Buyers’ perceptions of the archetypical sales rep don’t do us any favours. Many buyers think we’re going to try and sell them a solution regardless of their actual requirements, using manipulative or strong-arm tactics.
From my own experience of working with innovative sales teams I know this is not true, but sales professionals still need to do a lot to earn the buyers’ trust.
The sales process in my view should be collaborative. It should be about exploring how a product or service can help the buyer, taking a buyer-centric approach. This is the best way to earn the buyers’ trust, by listening to them, understanding their requirements, and tailoring your sales approach to their needs.
However, left to their own devices buyers can be a bit flaky, forgetful, and easily distracted. Moreover they will have to ensure that other decision makers are also on board and have the information they require. Pushing forward a deal can be complex and time consuming, and as a result may drop down their list of priorities. So the buyer-centric sales process can’t be left up to the buyer to control. Without any direction or regular prompts, the deal will derail and fizzle out. Instead, sales reps like us need to take control of the sales cycle, while keeping that collaborative buzz and trust going.
The Sales Cycle – Balancing Your Targets With Your Buyer’s Needs
With sales targets to meet you may be tempted to put some pressure on, push for a decision and get things signed, sealed and delivered. While this may work in some cases, in others the buyer puts the brakes on hard.
Controlling the sales cycle doesn’t mean being manipulative or excessively forceful. Control is more about helping your buyer get to the close by providing them with logical steps and help along the way. It’s about reducing friction, removing barriers, and getting agreement to progress the deal at key milestones.
First off, forget your sales targets! The sales timeline will have to be defined by your buyer, not whether you need another sale to reach quota. That said, they might have some compelling reasons to close by a given date, for example year end, and these dates can really help you keep buyers committed to the sales cycle.
For this reason it’s really important to listen to your buyer and find out what their timeline looks like. Take the collaborative approach and together you can thrash out what key dates and events need to happen between now and a potential sale. Doing this collaboratively with your buyer – helping them to manage the deal – will also help get their commitment to see it through.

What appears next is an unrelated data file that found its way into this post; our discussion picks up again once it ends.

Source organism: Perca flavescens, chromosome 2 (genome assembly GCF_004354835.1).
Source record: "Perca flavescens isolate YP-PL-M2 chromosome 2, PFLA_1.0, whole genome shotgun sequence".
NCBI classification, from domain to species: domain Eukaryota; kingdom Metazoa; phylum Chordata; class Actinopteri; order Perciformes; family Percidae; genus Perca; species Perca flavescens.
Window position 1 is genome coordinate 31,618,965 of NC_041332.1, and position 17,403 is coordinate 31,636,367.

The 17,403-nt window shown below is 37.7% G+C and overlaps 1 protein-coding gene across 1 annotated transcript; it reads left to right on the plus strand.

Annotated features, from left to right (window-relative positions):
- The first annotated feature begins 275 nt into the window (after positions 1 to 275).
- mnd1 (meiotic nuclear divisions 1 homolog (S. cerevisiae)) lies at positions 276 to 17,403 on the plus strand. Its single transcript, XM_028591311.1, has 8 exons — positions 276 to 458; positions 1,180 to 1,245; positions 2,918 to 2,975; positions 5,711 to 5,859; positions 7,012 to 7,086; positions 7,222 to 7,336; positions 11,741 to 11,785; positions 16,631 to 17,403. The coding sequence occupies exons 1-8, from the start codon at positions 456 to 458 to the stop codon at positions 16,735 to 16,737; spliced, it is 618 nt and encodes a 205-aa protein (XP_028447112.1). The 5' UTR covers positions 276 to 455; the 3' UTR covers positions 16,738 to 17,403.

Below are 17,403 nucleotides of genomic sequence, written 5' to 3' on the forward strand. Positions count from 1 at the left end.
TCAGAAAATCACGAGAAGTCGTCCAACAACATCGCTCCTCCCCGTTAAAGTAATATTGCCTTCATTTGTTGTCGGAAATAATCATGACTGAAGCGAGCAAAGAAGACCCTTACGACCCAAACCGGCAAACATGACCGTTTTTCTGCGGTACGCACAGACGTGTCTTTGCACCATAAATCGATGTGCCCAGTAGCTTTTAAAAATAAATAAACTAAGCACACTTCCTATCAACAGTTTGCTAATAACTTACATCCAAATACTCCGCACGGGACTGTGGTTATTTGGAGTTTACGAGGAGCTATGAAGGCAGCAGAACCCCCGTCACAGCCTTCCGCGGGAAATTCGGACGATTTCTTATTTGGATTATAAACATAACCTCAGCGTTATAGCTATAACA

By working in this way you may even be able to persuade your buyer to fit in with your quarterly targets. Ask them what you can do to help progress the sale and share with them what your ideal outcome and timeframe would be.
Keeping Buyers On Track
With the sales timeline mapped out, the next step is to keep buyers on track without being a pushy sales rep. No doubt you will have certain product marketing content to share at different stages, some of which will need to go to multiple stakeholders and feedback or questions received. We all know what the sales black hole feels like when product marketing content has been sent, and then we have to wait for a response.
Trying to time a follow up is fraught with possible negative outcomes. Too soon and you may come across as too heavy handed and destroy the trust you’ve built, too late and you find that a key decision maker has now gone on annual leave and the sale stalls. Even with an agreed sales timeline you may need additional touchpoints to ensure the sale is progressing as you hoped.
One way to follow up without being pushy, and ensure that everything is moving along smoothly, is to add value by sharing content that is not directly related to the sale. Your marketing team may have whitepapers, blog posts, and other content that you can share with the buyer to keep the sale at the forefront of their mind. Instead of following up with, “have you read the product spec yet?” you can follow up with, “thought you might be interested in this study we’ve commissioned, BTW have you got any questions about the product spec I sent?”
To take control over the sales cycle and give yourself the tools needed to follow up in a timely way, sales portals like BuyerDeck can be advantageous. For example, if you’ve sent a product sheet to your buyer for them to pass on to different stakeholders, it is hit and miss guessing when they may have read it. With an online sales portal your buyer can invite stakeholders to view product marketing content in one place (not via multiple emails) and you, the sales rep, can see who has read what and how long they’ve spent reading it. With this information you can gauge interest levels, see whether the right people have read your content, and then follow up in a timely fashion.
The other thing I’ve learnt about controlling the sales cycle is the value of reminding your buyer about why they want your product or service! We can spend a lot of time at the beginning of a sale providing the buyer with reasons for buying, but once we’ve got interest we focus more on the nitty gritty of the actual deal.
There are inevitably friction points when negotiating a sales deal, from pricing to on boarding and integration. Reminding buyers of the benefits and value they will derive from this deal is therefore an important way to keep buyers on track. Product marketing content such as case studies are very useful for this, and provide you with another touchpoint in the sales process to keep buyers engaged.
Comments? What’s your experience been of controlling the sales cycle, and do you ever go for the pushy sales rep tactic? Let me know your thoughts in the comments below.
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